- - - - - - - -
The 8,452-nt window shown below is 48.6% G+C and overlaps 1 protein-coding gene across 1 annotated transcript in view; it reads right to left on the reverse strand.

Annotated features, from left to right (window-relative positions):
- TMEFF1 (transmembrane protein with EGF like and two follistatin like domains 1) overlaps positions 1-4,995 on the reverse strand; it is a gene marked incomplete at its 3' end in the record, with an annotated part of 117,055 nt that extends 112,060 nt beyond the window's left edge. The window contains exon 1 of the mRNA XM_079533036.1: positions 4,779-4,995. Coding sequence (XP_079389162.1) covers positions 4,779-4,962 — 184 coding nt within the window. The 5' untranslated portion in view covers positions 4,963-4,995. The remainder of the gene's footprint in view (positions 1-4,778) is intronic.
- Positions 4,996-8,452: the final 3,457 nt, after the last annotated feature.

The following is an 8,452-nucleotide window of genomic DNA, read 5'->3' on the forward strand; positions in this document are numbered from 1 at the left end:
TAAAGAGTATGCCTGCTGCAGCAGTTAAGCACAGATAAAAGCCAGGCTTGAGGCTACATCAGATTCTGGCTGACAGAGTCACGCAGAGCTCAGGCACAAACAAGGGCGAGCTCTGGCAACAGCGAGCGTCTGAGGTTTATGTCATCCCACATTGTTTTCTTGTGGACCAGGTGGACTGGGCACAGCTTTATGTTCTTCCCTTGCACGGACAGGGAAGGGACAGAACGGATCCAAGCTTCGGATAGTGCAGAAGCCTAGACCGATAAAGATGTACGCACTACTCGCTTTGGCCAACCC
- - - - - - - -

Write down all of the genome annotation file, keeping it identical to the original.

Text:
The 8,452-nt window shown below is 48.6% G+C and overlaps 1 protein-coding gene across 1 annotated transcript in view; it reads right to left on the reverse strand.

Annotated features, from left to right (window-relative positions):
- TMEFF1 (transmembrane protein with EGF like and two follistatin like domains 1) overlaps positions 1-4,995 on the reverse strand; it is a gene marked incomplete at its 3' end in the record, with an annotated part of 117,055 nt that extends 112,060 nt beyond the window's left edge. The window contains exon 1 of the mRNA XM_079533036.1: positions 4,779-4,995. Coding sequence (XP_079389162.1) covers positions 4,779-4,962 — 184 coding nt within the window. The 5' untranslated portion in view covers positions 4,963-4,995. The remainder of the gene's footprint in view (positions 1-4,778) is intronic.
- Positions 4,996-8,452: the final 3,457 nt, after the last annotated feature.

The following is an 8,452-nucleotide window of genomic DNA, read 5'->3' on the forward strand; positions in this document are numbered from 1 at the left end:
TAAAGAGTATGCCTGCTGCAGCAGTTAAGCACAGATAAAAGCCAGGCTTGAGGCTACATCAGATTCTGGCTGACAGAGTCACGCAGAGCTCAGGCACAAACAAGGGCGAGCTCTGGCAACAGCGAGCGTCTGAGGTTTATGTCATCCCACATTGTTTTCTTGTGGACCAGGTGGACTGGGCACAGCTTTATGTTCTTCCCTTGCACGGACAGGGAAGGGACAGAACGGATCCAAGCTTCGGATAGTGCAGAAGCCTAGACCGATAAAGATGTACGCACTACTCGCTTTGGCCAACCC